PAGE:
From a compliance perspective, the General Data Protection Regulation (GDPR) is a key focus area in global enterprises. This regulation was first introduced in January 2012 and will go live on May 25, 2018.
Refined by input from the European Council, European Parliament and European Commission, the GDPR, unlike a directive, will be directly applicable in all member states without any legislative requirements by individual governments.
To Whom Does the GDPR Apply?
The GDPR represents the most prominent change in data privacy regulations in the past two decades. Given that we’ve witnessed the fast growth of data storing and processing capabilities during this period, it is the logical next step for updating the privacy and security standards for data governance.
The GDPR applies to all companies (Data Controllers) that conduct business with European Union (EU) residents (Data Subjects) and collect, store and process their data. This covers data collected from every device used by residents of the EU. This passes a huge responsibility onto the Data Controllers to ensure compliance with the new regulation.
Although these days most Data Controllers use another company (Data Processor) to process data from end users, the current data protection directive, officially known as Directive 95/46/EC, applies only to Data Controllers; Data Processors have no liabilities toward such directives. The GDPR will bring a big change in this respect, since it requires both Data Controllers and Data Processors to share the scope of the regulation. Noncompliance may result in severe penalties of up to 4 percent of the company’s global revenue, and that doesn’t include the risk and cost of reputation loss.
(More) Power to the People
The primary objectives of the GDPR are to give EU residents control of their personal data and to simplify the regulatory environment for international business by unifying the standard within the EU. Major changes include:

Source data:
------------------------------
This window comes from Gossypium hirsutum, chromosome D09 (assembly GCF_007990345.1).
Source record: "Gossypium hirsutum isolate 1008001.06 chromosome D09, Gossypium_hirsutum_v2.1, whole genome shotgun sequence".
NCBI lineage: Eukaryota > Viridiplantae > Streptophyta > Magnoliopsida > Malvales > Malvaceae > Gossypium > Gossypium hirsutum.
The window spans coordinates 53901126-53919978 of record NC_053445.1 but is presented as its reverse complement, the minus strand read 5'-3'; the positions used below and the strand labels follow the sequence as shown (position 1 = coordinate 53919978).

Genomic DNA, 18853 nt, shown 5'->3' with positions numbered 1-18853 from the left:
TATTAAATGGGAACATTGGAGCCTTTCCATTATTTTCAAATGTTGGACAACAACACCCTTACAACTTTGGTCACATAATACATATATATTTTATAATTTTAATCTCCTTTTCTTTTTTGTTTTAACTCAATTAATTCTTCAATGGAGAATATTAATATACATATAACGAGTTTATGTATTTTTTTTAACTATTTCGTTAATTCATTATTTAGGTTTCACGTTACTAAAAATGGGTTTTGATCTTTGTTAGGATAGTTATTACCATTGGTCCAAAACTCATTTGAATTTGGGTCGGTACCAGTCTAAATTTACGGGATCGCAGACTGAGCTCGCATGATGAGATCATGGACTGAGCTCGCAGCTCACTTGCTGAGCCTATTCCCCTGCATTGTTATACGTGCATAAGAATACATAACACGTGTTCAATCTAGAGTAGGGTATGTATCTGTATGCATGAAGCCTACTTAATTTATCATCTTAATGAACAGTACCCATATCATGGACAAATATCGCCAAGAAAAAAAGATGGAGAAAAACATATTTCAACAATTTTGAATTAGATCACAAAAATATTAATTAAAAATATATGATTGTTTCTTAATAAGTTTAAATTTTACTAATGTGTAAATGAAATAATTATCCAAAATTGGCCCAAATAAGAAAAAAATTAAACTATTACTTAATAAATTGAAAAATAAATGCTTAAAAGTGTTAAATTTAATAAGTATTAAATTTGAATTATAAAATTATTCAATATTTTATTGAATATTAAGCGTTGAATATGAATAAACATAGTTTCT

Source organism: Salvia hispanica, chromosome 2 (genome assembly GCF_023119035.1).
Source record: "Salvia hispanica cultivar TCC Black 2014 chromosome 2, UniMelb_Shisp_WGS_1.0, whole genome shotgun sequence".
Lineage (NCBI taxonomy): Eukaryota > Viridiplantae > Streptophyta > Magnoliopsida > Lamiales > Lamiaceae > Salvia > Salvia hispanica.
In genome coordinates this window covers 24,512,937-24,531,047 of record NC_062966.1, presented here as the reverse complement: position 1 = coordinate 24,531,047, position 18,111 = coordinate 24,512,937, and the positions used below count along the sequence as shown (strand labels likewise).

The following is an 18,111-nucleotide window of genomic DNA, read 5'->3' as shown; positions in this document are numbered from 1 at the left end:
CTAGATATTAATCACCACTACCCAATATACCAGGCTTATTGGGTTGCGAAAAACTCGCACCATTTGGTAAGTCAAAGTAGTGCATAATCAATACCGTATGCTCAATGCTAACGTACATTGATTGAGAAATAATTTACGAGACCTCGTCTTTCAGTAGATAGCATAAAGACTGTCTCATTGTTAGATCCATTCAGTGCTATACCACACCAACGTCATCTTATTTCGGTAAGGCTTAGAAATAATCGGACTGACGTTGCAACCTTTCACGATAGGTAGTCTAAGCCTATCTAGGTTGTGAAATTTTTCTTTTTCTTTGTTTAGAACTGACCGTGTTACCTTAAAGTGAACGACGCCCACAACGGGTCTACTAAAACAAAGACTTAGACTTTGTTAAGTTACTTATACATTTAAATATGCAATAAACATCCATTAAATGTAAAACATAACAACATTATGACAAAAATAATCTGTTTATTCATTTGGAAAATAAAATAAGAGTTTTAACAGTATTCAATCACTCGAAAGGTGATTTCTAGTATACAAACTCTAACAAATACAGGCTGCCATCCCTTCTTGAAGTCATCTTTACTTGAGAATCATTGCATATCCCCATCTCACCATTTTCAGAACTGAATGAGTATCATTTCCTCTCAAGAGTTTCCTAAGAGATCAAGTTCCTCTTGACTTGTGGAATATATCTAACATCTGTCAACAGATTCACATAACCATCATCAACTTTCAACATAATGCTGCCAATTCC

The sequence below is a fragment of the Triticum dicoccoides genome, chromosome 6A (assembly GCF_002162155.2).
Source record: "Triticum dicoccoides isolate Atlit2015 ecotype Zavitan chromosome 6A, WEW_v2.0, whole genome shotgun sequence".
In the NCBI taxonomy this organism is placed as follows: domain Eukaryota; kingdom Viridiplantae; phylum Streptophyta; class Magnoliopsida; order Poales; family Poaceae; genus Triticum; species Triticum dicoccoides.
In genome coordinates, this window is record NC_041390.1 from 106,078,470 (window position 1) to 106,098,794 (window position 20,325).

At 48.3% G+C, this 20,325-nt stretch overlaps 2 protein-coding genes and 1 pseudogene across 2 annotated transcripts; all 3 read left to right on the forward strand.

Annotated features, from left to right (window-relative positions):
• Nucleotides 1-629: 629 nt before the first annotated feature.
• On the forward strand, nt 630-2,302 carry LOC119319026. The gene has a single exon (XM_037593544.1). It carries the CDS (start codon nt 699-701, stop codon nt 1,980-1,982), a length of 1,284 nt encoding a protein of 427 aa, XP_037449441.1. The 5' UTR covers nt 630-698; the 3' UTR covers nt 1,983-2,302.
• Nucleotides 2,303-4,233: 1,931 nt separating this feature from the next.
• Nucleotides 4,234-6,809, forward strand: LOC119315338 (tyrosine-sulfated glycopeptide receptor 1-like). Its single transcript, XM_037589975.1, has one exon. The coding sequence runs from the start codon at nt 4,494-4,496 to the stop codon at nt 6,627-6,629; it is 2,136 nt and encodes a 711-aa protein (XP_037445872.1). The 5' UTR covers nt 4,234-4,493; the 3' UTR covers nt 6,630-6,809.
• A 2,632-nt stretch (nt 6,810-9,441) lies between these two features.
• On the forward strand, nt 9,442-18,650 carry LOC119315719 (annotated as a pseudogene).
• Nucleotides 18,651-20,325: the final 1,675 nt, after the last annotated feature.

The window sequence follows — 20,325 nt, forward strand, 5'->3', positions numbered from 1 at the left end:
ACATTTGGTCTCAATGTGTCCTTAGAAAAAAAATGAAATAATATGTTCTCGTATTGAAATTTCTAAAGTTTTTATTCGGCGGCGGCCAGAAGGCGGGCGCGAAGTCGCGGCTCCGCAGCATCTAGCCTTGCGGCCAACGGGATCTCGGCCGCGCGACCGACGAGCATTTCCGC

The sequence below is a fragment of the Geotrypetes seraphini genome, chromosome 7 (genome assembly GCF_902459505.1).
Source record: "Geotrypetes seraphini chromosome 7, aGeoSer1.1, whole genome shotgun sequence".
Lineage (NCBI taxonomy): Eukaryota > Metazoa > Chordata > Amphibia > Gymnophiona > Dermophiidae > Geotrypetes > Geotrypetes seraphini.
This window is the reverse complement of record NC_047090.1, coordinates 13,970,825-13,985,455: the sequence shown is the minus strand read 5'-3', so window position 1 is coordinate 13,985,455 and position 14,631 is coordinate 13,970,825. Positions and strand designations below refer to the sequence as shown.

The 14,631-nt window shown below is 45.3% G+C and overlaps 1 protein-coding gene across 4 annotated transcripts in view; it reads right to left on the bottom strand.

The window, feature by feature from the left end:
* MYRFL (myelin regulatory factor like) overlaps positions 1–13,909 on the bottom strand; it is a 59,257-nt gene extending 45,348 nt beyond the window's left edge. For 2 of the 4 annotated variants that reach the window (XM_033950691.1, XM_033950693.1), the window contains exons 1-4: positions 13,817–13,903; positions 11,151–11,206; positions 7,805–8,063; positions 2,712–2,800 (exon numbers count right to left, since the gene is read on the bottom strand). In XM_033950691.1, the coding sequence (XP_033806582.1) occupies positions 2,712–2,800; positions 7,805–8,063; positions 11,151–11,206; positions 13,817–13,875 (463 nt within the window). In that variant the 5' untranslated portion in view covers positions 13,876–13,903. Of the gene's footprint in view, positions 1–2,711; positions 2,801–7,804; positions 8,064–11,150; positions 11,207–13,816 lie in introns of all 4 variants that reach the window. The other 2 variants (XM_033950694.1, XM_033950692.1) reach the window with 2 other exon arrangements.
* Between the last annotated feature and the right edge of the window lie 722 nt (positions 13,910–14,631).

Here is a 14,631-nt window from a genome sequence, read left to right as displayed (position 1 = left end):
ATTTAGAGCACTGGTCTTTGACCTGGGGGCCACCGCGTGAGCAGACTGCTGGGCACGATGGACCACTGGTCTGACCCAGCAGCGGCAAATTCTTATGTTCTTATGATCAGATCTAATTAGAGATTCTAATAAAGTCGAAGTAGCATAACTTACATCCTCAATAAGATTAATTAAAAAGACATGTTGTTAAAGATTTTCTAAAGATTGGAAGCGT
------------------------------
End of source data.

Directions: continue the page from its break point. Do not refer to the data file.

- A broadened scope of personally identifiable information (PII), which limits what the Data Collectors and Data Processors can collect and process;
- Restricted access to data collected by Data Controllers and/or Data Processors, which will allow data subjects to know what data is being collected by whom and why;
- Increased control of cross-border data transfers;
- The right not to be profiled and the right to object to processing, which now explicitly includes the right to object to profiling;
- Higher standards that require explicit, not implied, consent;
- Enhanced right to request the erasure of data; and
- The right to transfer data to another organization (portability), since data controllers must support the transfer of structured and/or raw data to another organization if requested by the data subject.
Building a GDPR Readiness Plan With UEM
To facilitate the rights to EU residents, Data Controllers and Processors will have to create and implement a GDPR readiness plan before May 25, 2018. Beyond facilitating the rights of Data Subjects outlined above, the GDPR readiness plan should include:
- Minimal data collection, limited to the bare minimum that is required to perform the processing;
- Documented data privacy and security practices to define standards for accountability, and demonstrate and maintain compliance;
- Advanced training and workshops for employees to gain complete understanding of the new regulation;
- Privacy by design principles to ensure best practices for data governance through its life cycle; and
- Privacy assessments and gap analysis to evaluate the current state with respect to compliance standards and key areas for process improvement.
With increasing data flowing through smartphones, tablets and laptop devices, expect this regulation to govern those data collection, storage and processing practices. Compared to traditional software, it is relatively easy to assess GDPR compliance for unified endpoint management (UEM) solutions: Since users are employees, their data is already stored in many other applications. But there are quite a few functional complexities to be addressed, including:
- The possibility of capturing PII from a user’s device, many of which are corporate devices that employees use for personal activities;